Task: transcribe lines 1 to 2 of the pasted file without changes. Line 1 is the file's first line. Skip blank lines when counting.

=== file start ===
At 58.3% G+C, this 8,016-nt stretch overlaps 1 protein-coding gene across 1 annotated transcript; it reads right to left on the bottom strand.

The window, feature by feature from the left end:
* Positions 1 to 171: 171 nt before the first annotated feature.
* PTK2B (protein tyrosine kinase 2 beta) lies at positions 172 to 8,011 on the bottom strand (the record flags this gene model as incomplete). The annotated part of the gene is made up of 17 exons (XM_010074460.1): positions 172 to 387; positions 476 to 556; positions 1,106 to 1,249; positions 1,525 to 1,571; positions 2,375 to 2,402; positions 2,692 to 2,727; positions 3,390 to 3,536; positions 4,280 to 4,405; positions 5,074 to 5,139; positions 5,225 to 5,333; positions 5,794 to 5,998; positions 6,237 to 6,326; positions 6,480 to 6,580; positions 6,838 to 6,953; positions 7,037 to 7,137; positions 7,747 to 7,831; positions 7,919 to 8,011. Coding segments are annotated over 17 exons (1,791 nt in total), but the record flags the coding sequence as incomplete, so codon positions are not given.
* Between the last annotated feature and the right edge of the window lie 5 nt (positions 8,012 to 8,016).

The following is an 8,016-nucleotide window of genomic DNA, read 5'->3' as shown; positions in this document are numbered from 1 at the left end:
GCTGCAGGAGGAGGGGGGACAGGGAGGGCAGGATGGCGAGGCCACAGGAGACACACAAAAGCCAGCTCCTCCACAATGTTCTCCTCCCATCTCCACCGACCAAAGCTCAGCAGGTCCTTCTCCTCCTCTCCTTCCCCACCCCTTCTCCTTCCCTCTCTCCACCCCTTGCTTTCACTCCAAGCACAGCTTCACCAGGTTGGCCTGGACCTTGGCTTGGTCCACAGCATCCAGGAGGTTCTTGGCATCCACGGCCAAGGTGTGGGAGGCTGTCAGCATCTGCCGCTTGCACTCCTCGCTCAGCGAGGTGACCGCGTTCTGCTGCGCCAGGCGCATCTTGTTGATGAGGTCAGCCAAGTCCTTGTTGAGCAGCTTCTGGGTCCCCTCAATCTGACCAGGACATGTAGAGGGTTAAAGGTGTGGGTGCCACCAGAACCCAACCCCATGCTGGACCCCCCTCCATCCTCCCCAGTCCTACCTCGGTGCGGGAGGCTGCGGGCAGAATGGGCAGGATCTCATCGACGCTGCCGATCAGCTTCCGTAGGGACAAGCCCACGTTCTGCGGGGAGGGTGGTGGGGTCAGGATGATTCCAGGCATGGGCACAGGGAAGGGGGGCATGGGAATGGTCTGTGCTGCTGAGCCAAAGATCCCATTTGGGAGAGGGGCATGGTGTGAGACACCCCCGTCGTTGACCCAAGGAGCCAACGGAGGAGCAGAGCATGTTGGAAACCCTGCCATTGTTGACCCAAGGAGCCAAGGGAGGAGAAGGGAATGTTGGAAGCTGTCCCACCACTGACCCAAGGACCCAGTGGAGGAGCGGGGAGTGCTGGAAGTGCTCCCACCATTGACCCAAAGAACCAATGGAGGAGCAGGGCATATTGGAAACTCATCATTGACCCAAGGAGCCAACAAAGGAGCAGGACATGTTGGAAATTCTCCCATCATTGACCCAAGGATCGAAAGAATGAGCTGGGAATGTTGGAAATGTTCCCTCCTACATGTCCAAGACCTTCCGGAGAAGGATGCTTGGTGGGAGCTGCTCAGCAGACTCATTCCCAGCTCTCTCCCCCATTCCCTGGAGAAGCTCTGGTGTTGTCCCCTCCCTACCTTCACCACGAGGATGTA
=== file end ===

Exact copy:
At 58.3% G+C, this 8,016-nt stretch overlaps 1 protein-coding gene across 1 annotated transcript; it reads right to left on the bottom strand.

The window, feature by feature from the left end: